Wales ended their losing run, but they could hardly fail to against a team that were armed with nothing more than heart. Georgia posed no attacking threat – unlike Japan, who would have been the opponents but for the pandemic – and they struggled to restrain a much-changed team which made up for their inexperience with drive and a hint of devil.
The conditions were made for a roof. A steady drizzle had fallen all day, accompanied by a swirling wind, and players struggled to hold their footing from the off. Wales’s first attack ended when Seb Davies lost the ball in contact, the first of many spillages, but a side that had lost their previous six Tests and could not afford the ignominy of a seventh took the game to Georgia from the start.
The Gloucester wing Louis Rees-Zammit, making his first Test start, scored the opening try of the night having been held up on the line minutes earlier and also provided its best moment when he beat six defenders on a weaving run from his 22 in the second half.
The debutant James Botham added ballast at the breakdown, strong over the ball and quick to latch on to ball carriers, and the fly-half Callum Sheedy showed the assurance of someone who owned many more than two international caps.
Wales were concerned that his initiation would take time because he plays for a club that prefer to keep possession rather than kick it, but on a night when the boot appeared to be a safer option than the hands he proved adaptable and it was his long pass, after Nick Tompkins attacked the line from a scrum, that created the space for Rees-Zammit’s opener.
The try came after 26 minutes when Wales were leading through Sheedy’s early 45-metre penalty and dominating in terms of territory and possession, not least because they were awarded the first seven penalties of the match as Georgia were too quick to go off their feet after a tackle and failed to scrummage straight.
Sheedy’s cross-kick in Georgia’s 22 caused panic in the defence but there were enough bodies to hold up Rees-Zammit, Tompkins was stopped close to the line three times and Johnny Williams, on his debut, provided a midfield target who took some subduing. Wales showed more variety, wit and willingness than they had in their three previous matches after lockdown, but then again they were up against a team that had no means to win the game.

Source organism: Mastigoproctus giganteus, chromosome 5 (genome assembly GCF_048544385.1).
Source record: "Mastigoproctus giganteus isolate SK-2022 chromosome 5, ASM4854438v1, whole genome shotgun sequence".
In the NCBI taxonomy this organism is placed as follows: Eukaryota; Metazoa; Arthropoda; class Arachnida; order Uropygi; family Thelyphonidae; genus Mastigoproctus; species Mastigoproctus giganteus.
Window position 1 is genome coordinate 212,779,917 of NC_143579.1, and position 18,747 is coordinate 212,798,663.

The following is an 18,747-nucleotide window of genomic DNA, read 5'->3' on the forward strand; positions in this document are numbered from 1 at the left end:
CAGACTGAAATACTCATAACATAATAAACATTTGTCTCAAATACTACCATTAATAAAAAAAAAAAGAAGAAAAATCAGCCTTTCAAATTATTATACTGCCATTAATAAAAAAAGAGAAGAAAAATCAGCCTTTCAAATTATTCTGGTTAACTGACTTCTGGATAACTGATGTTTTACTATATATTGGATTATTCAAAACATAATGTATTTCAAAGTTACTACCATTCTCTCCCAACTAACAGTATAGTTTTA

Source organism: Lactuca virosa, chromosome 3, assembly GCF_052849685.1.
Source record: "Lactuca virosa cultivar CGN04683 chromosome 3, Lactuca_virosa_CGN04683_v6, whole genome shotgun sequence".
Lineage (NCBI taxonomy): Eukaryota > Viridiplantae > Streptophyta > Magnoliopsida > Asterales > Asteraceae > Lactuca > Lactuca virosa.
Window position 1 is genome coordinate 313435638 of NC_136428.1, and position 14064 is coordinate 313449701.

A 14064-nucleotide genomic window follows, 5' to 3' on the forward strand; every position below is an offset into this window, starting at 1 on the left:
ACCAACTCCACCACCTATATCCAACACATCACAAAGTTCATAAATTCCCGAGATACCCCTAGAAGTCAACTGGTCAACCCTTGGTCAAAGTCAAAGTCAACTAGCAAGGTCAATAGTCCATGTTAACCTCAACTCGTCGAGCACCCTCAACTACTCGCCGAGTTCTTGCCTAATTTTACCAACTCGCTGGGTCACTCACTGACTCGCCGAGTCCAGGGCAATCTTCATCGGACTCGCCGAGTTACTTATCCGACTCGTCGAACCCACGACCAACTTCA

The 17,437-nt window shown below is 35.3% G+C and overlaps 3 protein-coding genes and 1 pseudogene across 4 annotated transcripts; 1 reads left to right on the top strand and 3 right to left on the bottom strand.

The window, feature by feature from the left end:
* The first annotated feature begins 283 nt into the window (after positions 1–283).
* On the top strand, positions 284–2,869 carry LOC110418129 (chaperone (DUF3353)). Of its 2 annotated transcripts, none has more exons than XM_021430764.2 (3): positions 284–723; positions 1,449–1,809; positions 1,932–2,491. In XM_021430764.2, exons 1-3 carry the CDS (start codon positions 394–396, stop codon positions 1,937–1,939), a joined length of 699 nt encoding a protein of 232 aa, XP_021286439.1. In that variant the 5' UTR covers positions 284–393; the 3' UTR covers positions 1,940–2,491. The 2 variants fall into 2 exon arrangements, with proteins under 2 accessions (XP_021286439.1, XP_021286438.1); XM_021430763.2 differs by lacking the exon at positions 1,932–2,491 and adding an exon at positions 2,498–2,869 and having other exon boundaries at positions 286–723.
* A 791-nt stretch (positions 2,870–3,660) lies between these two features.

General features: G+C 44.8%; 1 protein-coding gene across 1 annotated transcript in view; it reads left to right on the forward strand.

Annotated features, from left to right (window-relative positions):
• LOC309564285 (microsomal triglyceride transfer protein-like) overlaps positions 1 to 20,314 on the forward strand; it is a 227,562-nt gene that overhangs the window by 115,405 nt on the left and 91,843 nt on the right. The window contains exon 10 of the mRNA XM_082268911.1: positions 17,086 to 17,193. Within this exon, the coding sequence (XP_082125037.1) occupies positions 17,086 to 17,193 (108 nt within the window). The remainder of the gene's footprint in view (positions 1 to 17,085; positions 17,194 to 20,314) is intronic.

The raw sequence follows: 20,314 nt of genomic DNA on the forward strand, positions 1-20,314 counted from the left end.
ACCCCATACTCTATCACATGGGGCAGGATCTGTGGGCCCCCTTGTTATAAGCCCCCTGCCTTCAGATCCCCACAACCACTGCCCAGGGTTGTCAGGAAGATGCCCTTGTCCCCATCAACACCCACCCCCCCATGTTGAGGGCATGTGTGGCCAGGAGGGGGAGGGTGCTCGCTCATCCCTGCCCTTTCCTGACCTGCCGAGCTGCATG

The conditions should have suited Georgia, with the majority of their pack playing for clubs in the Top 14, but their scrum was invariably illegal and their driving maul lacked impact. Most of their backs play in a domestic league, which showed in their lack of attacking ideas and a kicking game that was strikingly ineffective. All they had was desire and neither the rain nor purposeful opponents dampened that. They were never far away in terms of points, Sheedy’s penalty on 50 minutes making it 13-0, and it was only late on that Wales scored their second try. But Georgia were nowhere near in terms of opportunity.
The heat on Wayne Pivac will be reduced but, with England here on Saturday, the relief may be temporary. The Wales head coach has to decide how many of the experienced players who were ineffective against Scotland and Ireland to recall against the groups leaders and Six Nations champions. If a game that in the second half fell victim to the elements showed anything, it is that he needs to invest in the future, not the past.
The debate in Wales in recent weeks has been about Pivac’s future, but attention needs to be paid to the four regions that supply the national side’s players.
Pivac’s main concern was second-half injuries to Liam Williams and Justin Tipuric, the latter after landing on his head following Rees-Zammit’s counterattack and a passing blow from Beka Saghinadze that earned the flanker a yellow card. Rhys Webb’s late try after Johnny Williams’s carry and Rees-Zammit’s inside pass concluded a muted evening. Wales still do not have enough to shout about.
“Pleased a team with 13 changes got a result in tricky conditions,” said Pivac, before looking ahead to Wales’s next game. “England are a formidable team and will be a challenge. I thought the yellow card warranted more, a nasty forearm to the face.”